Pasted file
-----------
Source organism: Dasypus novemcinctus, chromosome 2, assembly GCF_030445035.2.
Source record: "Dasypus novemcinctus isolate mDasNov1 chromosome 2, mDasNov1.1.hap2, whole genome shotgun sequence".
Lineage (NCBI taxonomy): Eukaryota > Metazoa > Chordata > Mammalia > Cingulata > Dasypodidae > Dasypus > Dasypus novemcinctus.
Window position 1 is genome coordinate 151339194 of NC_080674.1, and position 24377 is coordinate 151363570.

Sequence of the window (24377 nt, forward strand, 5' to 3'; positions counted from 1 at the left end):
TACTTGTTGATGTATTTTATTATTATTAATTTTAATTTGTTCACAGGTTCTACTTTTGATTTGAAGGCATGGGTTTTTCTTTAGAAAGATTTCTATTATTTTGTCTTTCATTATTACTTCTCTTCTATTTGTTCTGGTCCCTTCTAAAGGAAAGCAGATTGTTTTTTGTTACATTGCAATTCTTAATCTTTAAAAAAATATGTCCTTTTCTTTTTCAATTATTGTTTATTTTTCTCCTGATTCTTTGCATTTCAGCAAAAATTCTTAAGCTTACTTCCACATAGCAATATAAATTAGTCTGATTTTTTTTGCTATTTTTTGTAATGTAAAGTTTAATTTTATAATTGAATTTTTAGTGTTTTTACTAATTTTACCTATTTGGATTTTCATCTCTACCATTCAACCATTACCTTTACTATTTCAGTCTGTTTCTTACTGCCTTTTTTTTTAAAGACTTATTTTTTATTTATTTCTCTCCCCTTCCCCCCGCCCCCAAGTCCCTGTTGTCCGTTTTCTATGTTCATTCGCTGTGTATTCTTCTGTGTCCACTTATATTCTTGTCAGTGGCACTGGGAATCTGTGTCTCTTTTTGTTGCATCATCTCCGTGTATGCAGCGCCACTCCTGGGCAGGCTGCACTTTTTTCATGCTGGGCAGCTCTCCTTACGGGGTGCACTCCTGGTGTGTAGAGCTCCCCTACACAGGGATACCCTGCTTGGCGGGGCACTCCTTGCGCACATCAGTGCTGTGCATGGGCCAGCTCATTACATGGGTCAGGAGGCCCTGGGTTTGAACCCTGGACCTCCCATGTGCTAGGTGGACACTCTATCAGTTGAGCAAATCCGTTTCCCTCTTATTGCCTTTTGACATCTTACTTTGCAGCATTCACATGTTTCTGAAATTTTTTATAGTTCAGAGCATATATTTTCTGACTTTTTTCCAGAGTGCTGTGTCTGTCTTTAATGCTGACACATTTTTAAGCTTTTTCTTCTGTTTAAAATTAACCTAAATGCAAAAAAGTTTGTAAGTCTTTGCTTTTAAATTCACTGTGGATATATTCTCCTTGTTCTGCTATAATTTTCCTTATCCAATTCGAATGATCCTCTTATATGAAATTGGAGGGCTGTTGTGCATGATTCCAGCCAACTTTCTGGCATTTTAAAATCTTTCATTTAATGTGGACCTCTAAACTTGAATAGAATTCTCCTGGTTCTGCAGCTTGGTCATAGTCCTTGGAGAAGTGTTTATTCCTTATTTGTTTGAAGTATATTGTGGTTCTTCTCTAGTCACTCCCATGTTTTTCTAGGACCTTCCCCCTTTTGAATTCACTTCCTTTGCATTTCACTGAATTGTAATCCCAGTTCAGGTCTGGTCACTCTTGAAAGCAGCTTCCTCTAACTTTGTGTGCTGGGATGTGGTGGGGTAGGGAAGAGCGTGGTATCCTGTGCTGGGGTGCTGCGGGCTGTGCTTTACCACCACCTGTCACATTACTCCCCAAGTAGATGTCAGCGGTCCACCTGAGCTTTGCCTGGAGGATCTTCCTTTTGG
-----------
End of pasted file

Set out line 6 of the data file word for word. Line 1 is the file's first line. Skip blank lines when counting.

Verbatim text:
TACTTGTTGATGTATTTTATTATTATTAATTTTAATTTGTTCACAGGTTCTACTTTTGATTTGAAGGCATGGGTTTTTCTTTAGAAAGATTTCTATTATTTTGTCTTTCATTATTACTTCTCTTCTATTTGTTCTGGTCCCTTCTAAAGGAAAGCAGATTGTTTTTTGTTACATTGCAATTCTTAATCTTTAAAAAAATATGTCCTTTTCTTTTTCAATTATTGTTTATTTTTCTCCTGATTCTTTGCATTTCAGCAAAAATTCTTAAGCTTACTTCCACATAGCAATATAAATTAGTCTGATTTTTTTTGCTATTTTTTGTAATGTAAAGTTTAATTTTATAATTGAATTTTTAGTGTTTTTACTAATTTTACCTATTTGGATTTTCATCTCTACCATTCAACCATTACCTTTACTATTTCAGTCTGTTTCTTACTGCCTTTTTTTTTAAAGACTTATTTTTTATTTATTTCTCTCCCCTTCCCCCCGCCCCCAAGTCCCTGTTGTCCGTTTTCTATGTTCATTCGCTGTGTATTCTTCTGTGTCCACTTATATTCTTGTCAGTGGCACTGGGAATCTGTGTCTCTTTTTGTTGCATCATCTCCGTGTATGCAGCGCCACTCCTGGGCAGGCTGCACTTTTTTCATGCTGGGCAGCTCTCCTTACGGGGTGCACTCCTGGTGTGTAGAGCTCCCCTACACAGGGATACCCTGCTTGGCGGGGCACTCCTTGCGCACATCAGTGCTGTGCATGGGCCAGCTCATTACATGGGTCAGGAGGCCCTGGGTTTGAACCCTGGACCTCCCATGTGCTAGGTGGACACTCTATCAGTTGAGCAAATCCGTTTCCCTCTTATTGCCTTTTGACATCTTACTTTGCAGCATTCACATGTTTCTGAAATTTTTTATAGTTCAGAGCATATATTTTCTGACTTTTTTCCAGAGTGCTGTGTCTGTCTTTAATGCTGACACATTTTTAAGCTTTTTCTTCTGTTTAAAATTAACCTAAATGCAAAAAAGTTTGTAAGTCTTTGCTTTTAAATTCACTGTGGATATATTCTCCTTGTTCTGCTATAATTTTCCTTATCCAATTCGAATGATCCTCTTATATGAAATTGGAGGGCTGTTGTGCATGATTCCAGCCAACTTTCTGGCATTTTAAAATCTTTCATTTAATGTGGACCTCTAAACTTGAATAGAATTCTCCTGGTTCTGCAGCTTGGTCATAGTCCTTGGAGAAGTGTTTATTCCTTATTTGTTTGAAGTATATTGTGGTTCTTCTCTAGTCACTCCCATGTTTTTCTAGGACCTTCCCCCTTTTGAATTCACTTCCTTTGCATTTCACTGAATTGTAATCCCAGTTCAGGTCTGGTCACTCTTGAAAGCAGCTTCCTCTAACTTTGTGTGCTGGGATGTGGTGGGGTAGGGAAGAGCGTGGTATCCTGTGCTGGGGTGCTGCGGGCTGTGCTTTACCACCACCTGTCACATTACTCCCCAAGTAGATGTCAGCGGTCCACCTGAGCTTTGCCTGGAGGATCTTCCTTTTGG